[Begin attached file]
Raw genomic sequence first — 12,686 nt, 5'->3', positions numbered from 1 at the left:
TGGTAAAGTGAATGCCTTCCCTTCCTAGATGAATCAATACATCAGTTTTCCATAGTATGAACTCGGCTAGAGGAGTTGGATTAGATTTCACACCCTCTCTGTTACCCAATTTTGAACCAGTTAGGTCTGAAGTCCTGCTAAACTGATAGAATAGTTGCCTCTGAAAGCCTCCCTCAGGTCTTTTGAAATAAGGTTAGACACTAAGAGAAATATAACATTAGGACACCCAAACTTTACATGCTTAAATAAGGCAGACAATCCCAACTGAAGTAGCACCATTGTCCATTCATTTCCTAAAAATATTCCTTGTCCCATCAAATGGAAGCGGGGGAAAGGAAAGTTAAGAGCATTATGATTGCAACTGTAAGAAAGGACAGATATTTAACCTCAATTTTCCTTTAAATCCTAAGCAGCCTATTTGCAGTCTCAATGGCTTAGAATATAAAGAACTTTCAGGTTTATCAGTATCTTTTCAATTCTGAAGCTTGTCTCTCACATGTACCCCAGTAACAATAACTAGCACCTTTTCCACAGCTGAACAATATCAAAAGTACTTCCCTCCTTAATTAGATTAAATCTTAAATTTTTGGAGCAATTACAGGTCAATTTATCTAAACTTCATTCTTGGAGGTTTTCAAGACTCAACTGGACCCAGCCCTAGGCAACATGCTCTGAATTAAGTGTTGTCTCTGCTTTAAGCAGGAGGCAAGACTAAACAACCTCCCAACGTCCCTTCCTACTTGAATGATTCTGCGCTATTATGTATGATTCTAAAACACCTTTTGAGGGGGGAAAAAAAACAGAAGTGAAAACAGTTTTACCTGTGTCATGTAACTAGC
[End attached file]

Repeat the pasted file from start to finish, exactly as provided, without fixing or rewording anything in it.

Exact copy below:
Raw genomic sequence first — 12,686 nt, 5'->3', positions numbered from 1 at the left:
TGGTAAAGTGAATGCCTTCCCTTCCTAGATGAATCAATACATCAGTTTTCCATAGTATGAACTCGGCTAGAGGAGTTGGATTAGATTTCACACCCTCTCTGTTACCCAATTTTGAACCAGTTAGGTCTGAAGTCCTGCTAAACTGATAGAATAGTTGCCTCTGAAAGCCTCCCTCAGGTCTTTTGAAATAAGGTTAGACACTAAGAGAAATATAACATTAGGACACCCAAACTTTACATGCTTAAATAAGGCAGACAATCCCAACTGAAGTAGCACCATTGTCCATTCATTTCCTAAAAATATTCCTTGTCCCATCAAATGGAAGCGGGGGAAAGGAAAGTTAAGAGCATTATGATTGCAACTGTAAGAAAGGACAGATATTTAACCTCAATTTTCCTTTAAATCCTAAGCAGCCTATTTGCAGTCTCAATGGCTTAGAATATAAAGAACTTTCAGGTTTATCAGTATCTTTTCAATTCTGAAGCTTGTCTCTCACATGTACCCCAGTAACAATAACTAGCACCTTTTCCACAGCTGAACAATATCAAAAGTACTTCCCTCCTTAATTAGATTAAATCTTAAATTTTTGGAGCAATTACAGGTCAATTTATCTAAACTTCATTCTTGGAGGTTTTCAAGACTCAACTGGACCCAGCCCTAGGCAACATGCTCTGAATTAAGTGTTGTCTCTGCTTTAAGCAGGAGGCAAGACTAAACAACCTCCCAACGTCCCTTCCTACTTGAATGATTCTGCGCTATTATGTATGATTCTAAAACACCTTTTGAGGGGGGAAAAAAAACAGAAGTGAAAACAGTTTTACCTGTGTCATGTAACTAGC